As I mentioned in my previous post, Sunday was one great day of skiing. Although it’s not quite Spring, it very well could have been with temperatures in the 50s all day, clear skies and very few people on the mountain. Nothing, and I mean nothing, beats skiing straight onto the chair lift without waiting in line.
I’m very grateful Jonathan skiis and enjoys the sport as much as I do (okay, wayyyyyy more than I do) because it allows us the opportunity to spend all day together, outside, encouraging each other, competing, and simply having fun. Plus, you get so much great talking time on the chair lifts! Jonathan is a great sport too– he lets me sleep in the car on the way up, knows when to stop and wait for me (not that I EVER stop. I’m so hardcore I only rest maybe twice a day. kidding) and he understands my need for a morning Snickers bar stop and afternoon caramel apple cider at Starbucks. One of our conversations on the chair lift went like this:
Me: I am so glad you ski. If you didn’t ski, I wonder if we’d have gotten married?
Jonathan: Would you have not married me if I didn’t ski?
Me: Well, it wouldn’t have been a complete deal breaker, but it was definitely a selling point. Besides, I bet you wouldn’t have married me if I didn’t ski.
Jonathan: Yes I would have.
Me: Really? No way. Remember, we fell in love on that freshman ski trip to Big Bear.
Jonathan: Um, you snowboarded that trip and were terrible. I think you spent the whole day on your butt.
Me: Oh. Yeah. You’re right.
Jonathan: Yeah, good thing you went back to skiing. You were awful.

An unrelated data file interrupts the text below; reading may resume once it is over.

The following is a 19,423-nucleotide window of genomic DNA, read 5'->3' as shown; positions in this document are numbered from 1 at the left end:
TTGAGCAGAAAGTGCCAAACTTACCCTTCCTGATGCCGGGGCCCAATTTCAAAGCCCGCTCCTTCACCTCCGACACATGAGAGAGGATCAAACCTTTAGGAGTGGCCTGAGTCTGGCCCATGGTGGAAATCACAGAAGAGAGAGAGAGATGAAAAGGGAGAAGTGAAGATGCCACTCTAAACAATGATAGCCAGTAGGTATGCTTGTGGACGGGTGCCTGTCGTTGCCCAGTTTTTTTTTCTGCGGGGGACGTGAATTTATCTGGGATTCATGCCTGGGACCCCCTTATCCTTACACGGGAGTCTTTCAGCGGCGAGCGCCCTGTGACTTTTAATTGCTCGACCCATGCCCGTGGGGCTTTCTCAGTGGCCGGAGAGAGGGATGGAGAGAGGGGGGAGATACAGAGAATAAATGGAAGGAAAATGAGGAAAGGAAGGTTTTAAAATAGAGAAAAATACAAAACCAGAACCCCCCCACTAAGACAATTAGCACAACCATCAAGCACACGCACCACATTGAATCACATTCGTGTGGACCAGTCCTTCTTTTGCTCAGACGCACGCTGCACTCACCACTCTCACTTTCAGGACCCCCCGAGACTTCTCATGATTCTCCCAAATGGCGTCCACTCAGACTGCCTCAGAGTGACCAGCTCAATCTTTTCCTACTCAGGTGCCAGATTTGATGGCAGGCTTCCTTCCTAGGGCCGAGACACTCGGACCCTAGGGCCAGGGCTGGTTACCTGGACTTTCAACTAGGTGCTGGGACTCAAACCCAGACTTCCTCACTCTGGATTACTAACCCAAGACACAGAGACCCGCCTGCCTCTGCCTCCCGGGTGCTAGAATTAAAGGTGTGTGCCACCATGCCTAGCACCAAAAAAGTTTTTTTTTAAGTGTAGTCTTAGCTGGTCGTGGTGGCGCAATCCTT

Which brings me to my next point, and true reason for this post: Skiing is one of those things my parents made me do for which I am very, very grateful. There are actually many things my parents forced me to try as a kid. There were a few big duds: sailing lessons, soccer, softball & basketball were the worst of the worst. (Meaning, I generally cried hysterically and hated my life during those seasons. The athletic gene sorta skipped over me and straight into my brother’s body. I do not regret quitting any of those sports.) Then they tried me in swim team, skiing, writing classes and volleyball. With these, I had much better luck. I won’t say the activites didn’t have their painful moments but I feel a better person for the lesson they’ve taught me.
While on the mountain yesterday, I thought back to a few of the stand-out ski moments of my life including the time my dad took me on an extremely hard run and I took my skis off and walked down. Then, there was the time I forgot to get off the chair lift and had to me lifted down while a huge crowd (and my entire ski school class) gathered to watch. Yes, the tough days skiing have definitely been some of my finer moments. But, I wouldn’t be able to keep up with Jonathan if it’d hadn’t been for their pushing.
So, thanks Mom & Dad for teaching me to ski, being patient all those times I took my sweet time getting down the hill, and knowing when to make me try something new. Days like yesterday would never have happened if it wasn’t for you.